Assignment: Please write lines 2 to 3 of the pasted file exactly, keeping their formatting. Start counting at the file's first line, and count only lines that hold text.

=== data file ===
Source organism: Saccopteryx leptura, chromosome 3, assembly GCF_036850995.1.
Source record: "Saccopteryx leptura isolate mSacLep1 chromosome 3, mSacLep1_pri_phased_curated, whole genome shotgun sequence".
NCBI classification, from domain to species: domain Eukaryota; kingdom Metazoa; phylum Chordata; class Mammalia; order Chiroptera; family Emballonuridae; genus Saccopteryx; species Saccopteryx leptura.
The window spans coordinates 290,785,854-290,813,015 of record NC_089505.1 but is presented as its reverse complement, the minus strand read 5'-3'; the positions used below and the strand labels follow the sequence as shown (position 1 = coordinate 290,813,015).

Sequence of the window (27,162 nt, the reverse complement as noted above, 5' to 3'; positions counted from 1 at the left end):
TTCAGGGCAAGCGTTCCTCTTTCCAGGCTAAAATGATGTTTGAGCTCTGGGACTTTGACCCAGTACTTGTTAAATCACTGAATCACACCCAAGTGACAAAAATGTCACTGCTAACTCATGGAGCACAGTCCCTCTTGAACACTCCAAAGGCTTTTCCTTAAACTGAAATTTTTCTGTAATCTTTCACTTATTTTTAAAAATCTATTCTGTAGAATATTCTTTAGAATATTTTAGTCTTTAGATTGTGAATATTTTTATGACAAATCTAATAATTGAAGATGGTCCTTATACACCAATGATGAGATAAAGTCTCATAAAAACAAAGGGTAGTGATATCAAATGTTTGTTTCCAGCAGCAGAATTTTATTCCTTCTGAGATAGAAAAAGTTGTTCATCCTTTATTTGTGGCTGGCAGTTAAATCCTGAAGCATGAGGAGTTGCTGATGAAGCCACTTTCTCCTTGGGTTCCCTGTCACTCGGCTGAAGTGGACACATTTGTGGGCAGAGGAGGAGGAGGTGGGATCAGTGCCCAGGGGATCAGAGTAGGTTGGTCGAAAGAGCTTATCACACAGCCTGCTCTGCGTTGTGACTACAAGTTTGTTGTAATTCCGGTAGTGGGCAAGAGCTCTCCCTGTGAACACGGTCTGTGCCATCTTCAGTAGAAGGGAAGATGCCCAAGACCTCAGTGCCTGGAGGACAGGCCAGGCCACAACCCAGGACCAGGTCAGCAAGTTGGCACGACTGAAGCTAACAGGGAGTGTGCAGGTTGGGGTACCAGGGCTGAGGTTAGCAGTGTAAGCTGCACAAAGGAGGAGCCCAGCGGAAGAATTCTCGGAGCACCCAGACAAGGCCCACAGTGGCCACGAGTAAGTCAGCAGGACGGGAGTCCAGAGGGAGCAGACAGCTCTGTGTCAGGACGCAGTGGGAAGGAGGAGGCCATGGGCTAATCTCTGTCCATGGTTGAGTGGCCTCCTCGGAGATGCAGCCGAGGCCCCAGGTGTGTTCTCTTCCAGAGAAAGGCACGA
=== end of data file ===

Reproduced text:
Source record: "Saccopteryx leptura isolate mSacLep1 chromosome 3, mSacLep1_pri_phased_curated, whole genome shotgun sequence".
NCBI classification, from domain to species: domain Eukaryota; kingdom Metazoa; phylum Chordata; class Mammalia; order Chiroptera; family Emballonuridae; genus Saccopteryx; species Saccopteryx leptura.